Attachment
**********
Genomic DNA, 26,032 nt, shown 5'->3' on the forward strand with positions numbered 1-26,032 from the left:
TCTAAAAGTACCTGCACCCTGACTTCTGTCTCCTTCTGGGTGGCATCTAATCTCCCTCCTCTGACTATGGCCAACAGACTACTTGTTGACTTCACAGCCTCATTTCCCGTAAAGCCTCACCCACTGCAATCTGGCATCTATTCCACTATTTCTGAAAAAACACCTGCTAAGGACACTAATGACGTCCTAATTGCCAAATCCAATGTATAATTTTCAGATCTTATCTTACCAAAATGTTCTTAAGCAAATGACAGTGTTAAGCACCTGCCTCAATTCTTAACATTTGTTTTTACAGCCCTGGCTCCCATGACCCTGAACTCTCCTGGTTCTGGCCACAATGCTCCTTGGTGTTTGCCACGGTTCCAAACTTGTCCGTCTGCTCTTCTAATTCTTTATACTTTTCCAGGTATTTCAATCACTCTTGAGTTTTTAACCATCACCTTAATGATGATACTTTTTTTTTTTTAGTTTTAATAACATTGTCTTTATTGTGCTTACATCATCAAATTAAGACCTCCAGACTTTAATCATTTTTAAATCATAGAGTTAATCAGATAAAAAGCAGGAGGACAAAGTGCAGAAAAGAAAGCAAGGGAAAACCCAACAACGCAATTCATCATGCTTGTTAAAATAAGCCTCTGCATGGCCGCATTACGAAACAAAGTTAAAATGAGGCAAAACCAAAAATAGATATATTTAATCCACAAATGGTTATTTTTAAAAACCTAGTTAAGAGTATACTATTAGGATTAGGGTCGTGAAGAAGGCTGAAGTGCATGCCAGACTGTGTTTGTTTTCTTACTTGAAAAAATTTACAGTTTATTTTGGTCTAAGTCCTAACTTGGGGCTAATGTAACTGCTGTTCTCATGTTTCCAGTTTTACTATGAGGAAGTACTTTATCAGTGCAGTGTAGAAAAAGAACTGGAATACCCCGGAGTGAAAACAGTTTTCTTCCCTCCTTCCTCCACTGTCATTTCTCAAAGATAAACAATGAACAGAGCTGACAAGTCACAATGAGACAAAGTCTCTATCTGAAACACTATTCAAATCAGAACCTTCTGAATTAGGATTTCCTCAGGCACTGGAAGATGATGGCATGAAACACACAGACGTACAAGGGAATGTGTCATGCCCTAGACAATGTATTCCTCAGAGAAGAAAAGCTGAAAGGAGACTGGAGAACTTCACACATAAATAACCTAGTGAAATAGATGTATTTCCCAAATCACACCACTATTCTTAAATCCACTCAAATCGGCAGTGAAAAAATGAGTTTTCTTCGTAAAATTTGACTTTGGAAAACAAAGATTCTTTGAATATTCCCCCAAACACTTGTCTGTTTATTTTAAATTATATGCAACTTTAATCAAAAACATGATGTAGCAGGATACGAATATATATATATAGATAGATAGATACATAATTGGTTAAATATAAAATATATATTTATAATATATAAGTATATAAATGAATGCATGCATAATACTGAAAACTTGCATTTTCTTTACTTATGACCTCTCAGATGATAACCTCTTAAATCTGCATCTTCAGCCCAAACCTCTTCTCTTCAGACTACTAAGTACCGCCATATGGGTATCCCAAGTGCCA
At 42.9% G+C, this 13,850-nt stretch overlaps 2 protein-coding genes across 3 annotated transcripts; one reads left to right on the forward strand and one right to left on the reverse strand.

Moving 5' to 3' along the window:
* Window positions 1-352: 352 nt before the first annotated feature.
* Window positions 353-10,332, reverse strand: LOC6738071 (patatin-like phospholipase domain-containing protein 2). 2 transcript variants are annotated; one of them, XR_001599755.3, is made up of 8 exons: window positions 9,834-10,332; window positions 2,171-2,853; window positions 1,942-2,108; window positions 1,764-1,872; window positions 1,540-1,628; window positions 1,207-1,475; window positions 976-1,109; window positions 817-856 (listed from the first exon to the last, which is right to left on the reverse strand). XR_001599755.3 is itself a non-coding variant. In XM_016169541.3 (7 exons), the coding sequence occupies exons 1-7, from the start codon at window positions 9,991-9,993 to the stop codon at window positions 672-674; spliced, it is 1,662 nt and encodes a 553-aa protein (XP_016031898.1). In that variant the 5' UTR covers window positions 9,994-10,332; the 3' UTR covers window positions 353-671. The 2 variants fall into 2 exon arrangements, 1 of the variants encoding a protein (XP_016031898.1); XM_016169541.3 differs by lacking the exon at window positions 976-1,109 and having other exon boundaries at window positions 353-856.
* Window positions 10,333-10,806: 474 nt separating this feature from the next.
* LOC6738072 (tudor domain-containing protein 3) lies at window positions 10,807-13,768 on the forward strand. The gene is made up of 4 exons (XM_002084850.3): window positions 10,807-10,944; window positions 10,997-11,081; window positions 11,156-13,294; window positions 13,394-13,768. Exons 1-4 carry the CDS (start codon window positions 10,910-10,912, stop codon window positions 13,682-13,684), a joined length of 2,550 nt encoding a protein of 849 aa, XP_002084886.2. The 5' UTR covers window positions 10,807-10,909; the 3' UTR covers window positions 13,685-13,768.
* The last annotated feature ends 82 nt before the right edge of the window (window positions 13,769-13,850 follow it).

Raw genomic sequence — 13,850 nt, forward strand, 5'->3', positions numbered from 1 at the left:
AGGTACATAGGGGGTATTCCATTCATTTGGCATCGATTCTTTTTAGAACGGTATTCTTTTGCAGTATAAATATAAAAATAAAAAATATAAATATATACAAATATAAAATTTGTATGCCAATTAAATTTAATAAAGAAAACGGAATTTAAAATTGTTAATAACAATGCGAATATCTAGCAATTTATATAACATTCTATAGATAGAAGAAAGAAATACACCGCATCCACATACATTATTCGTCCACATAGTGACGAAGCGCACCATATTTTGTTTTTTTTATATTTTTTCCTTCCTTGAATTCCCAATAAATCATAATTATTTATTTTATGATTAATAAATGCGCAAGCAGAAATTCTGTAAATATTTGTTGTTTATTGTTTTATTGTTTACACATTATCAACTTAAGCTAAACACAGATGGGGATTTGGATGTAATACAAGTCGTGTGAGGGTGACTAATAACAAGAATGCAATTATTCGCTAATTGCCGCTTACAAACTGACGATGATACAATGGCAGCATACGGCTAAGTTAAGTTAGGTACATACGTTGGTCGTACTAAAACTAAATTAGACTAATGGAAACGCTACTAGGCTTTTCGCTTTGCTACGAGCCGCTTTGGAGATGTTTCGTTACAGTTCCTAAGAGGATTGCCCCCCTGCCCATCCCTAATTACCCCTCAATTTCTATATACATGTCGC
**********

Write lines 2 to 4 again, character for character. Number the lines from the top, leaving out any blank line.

TCTAAAAGTACCTGCACCCTGACTTCTGTCTCCTTCTGGGTGGCATCTAATCTCCCTCCTCTGACTATGGCCAACAGACTACTTGTTGACTTCACAGCCTCATTTCCCGTAAAGCCTCACCCACTGCAATCTGGCATCTATTCCACTATTTCTGAAAAAACACCTGCTAAGGACACTAATGACGTCCTAATTGCCAAATCCAATGTATAATTTTCAGATCTTATCTTACCAAAATGTTCTTAAGCAAATGACAGTGTTAAGCACCTGCCTCAATTCTTAACATTTGTTTTTACAGCCCTGGCTCCCATGACCCTGAACTCTCCTGGTTCTGGCCACAATGCTCCTTGGTGTTTGCCACGGTTCCAAACTTGTCCGTCTGCTCTTCTAATTCTTTATACTTTTCCAGGTATTTCAATCACTCTTGAGTTTTTAACCATCACCTTAATGATGATACTTTTTTTTTTTTAGTTTTAATAACATTGTCTTTATTGTGCTTACATCATCAAATTAAGACCTCCAGACTTTAATCATTTTTAAATCATAGAGTTAATCAGATAAAAAGCAGGAGGACAAAGTGCAGAAAAGAAAGCAAGGGAAAACCCAACAACGCAATTCATCATGCTTGTTAAAATAAGCCTCTGCATGGCCGCATTACGAAACAAAGTTAAAATGAGGCAAAACCAAAAATAGATATATTTAATCCACAAATGGTTATTTTTAAAAACCTAGTTAAGAGTATACTATTAGGATTAGGGTCGTGAAGAAGGCTGAAGTGCATGCCAGACTGTGTTTGTTTTCTTACTTGAAAAAATTTACAGTTTATTTTGGTCTAAGTCCTAACTTGGGGCTAATGTAACTGCTGTTCTCATGTTTCCAGTTTTACTATGAGGAAGTACTTTATCAGTGCAGTGTAGAAAAAGAACTGGAATACCCCGGAGTGAAAACAGTTTTCTTCCCTCCTTCCTCCACTGTCATTTCTCAAAGATAAACAATGAACAGAGCTGACAAGTCACAATGAGACAAAGTCTCTATCTGAAACACTATTCAAATCAGAACCTTCTGAATTAGGATTTCCTCAGGCACTGGAAGATGATGGCATGAAACACACAGACGTACAAGGGAATGTGTCATGCCCTAGACAATGTATTCCTCAGAGAAGAAAAGCTGAAAGGAGACTGGAGAACTTCACACATAAATAACCTAGTGAAATAGATGTATTTCCCAAATCACACCACTATTCTTAAATCCACTCAAATCGGCAGTGAAAAAATGAGTTTTCTTCGTAAAATTTGACTTTGGAAAACAAAGATTCTTTGAATATTCCCCCAAACACTTGTCTGTTTATTTTAAATTATATGCAACTTTAATCAAAAACATGATGTAGCAGGATACGAATATATATATATAGATAGATAGATACATAATTGGTTAAATATAAAATATATATTTATAATATATAAGTATATAAATGAATGCATGCATAATACTGAAAACTTGCATTTTCTTTACTTATGACCTCTCAGATGATAACCTCTTAAATCTGCATCTTCAGCCCAAACCTCTTCTCTTCAGACTACTAAGTACCGCCATATGGGTATCCCAAGTGCCA
At 42.9% G+C, this 13,850-nt stretch overlaps 2 protein-coding genes across 3 annotated transcripts; one reads left to right on the forward strand and one right to left on the reverse strand.

Moving 5' to 3' along the window: